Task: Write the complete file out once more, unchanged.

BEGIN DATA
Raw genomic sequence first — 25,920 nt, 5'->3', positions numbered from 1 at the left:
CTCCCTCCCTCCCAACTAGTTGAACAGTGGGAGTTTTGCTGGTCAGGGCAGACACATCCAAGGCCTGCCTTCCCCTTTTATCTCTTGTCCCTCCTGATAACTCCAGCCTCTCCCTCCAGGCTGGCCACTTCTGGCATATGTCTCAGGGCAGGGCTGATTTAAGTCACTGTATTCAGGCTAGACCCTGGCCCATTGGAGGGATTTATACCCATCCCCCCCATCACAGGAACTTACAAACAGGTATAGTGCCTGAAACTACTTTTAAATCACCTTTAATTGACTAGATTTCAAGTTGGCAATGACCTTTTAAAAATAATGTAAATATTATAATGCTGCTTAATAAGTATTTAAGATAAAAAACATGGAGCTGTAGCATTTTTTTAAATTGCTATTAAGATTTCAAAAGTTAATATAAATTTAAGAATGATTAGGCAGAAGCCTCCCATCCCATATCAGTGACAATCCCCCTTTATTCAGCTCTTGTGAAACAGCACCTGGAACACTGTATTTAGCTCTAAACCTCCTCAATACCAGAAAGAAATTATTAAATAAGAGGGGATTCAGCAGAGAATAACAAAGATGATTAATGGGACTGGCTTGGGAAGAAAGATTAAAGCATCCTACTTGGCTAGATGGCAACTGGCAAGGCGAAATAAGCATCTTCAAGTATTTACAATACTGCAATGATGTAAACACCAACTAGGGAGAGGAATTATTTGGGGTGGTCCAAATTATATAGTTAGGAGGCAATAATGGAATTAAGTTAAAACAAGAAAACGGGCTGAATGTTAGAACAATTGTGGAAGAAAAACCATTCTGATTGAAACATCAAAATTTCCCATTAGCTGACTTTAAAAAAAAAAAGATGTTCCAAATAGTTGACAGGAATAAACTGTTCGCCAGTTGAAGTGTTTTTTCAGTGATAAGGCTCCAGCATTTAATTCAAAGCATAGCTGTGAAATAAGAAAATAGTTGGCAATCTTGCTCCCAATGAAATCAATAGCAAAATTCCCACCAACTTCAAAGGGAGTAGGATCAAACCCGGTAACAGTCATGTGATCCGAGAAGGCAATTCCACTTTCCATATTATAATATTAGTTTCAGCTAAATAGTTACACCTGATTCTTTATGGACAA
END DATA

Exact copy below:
Raw genomic sequence first — 25,920 nt, 5'->3', positions numbered from 1 at the left:
CTCCCTCCCTCCCAACTAGTTGAACAGTGGGAGTTTTGCTGGTCAGGGCAGACACATCCAAGGCCTGCCTTCCCCTTTTATCTCTTGTCCCTCCTGATAACTCCAGCCTCTCCCTCCAGGCTGGCCACTTCTGGCATATGTCTCAGGGCAGGGCTGATTTAAGTCACTGTATTCAGGCTAGACCCTGGCCCATTGGAGGGATTTATACCCATCCCCCCCATCACAGGAACTTACAAACAGGTATAGTGCCTGAAACTACTTTTAAATCACCTTTAATTGACTAGATTTCAAGTTGGCAATGACCTTTTAAAAATAATGTAAATATTATAATGCTGCTTAATAAGTATTTAAGATAAAAAACATGGAGCTGTAGCATTTTTTTAAATTGCTATTAAGATTTCAAAAGTTAATATAAATTTAAGAATGATTAGGCAGAAGCCTCCCATCCCATATCAGTGACAATCCCCCTTTATTCAGCTCTTGTGAAACAGCACCTGGAACACTGTATTTAGCTCTAAACCTCCTCAATACCAGAAAGAAATTATTAAATAAGAGGGGATTCAGCAGAGAATAACAAAGATGATTAATGGGACTGGCTTGGGAAGAAAGATTAAAGCATCCTACTTGGCTAGATGGCAACTGGCAAGGCGAAATAAGCATCTTCAAGTATTTACAATACTGCAATGATGTAAACACCAACTAGGGAGAGGAATTATTTGGGGTGGTCCAAATTATATAGTTAGGAGGCAATAATGGAATTAAGTTAAAACAAGAAAACGGGCTGAATGTTAGAACAATTGTGGAAGAAAAACCATTCTGATTGAAACATCAAAATTTCCCATTAGCTGACTTTAAAAAAAAAAAGATGTTCCAAATAGTTGACAGGAATAAACTGTTCGCCAGTTGAAGTGTTTTTTCAGTGATAAGGCTCCAGCATTTAATTCAAAGCATAGCTGTGAAATAAGAAAATAGTTGGCAATCTTGCTCCCAATGAAATCAATAGCAAAATTCCCACCAACTTCAAAGGGAGTAGGATCAAACCCGGTAACAGTCATGTGATCCGAGAAGGCAATTCCACTTTCCATATTATAATATTAGTTTCAGCTAAATAGTTACACCTGATTCTTTATGGACAA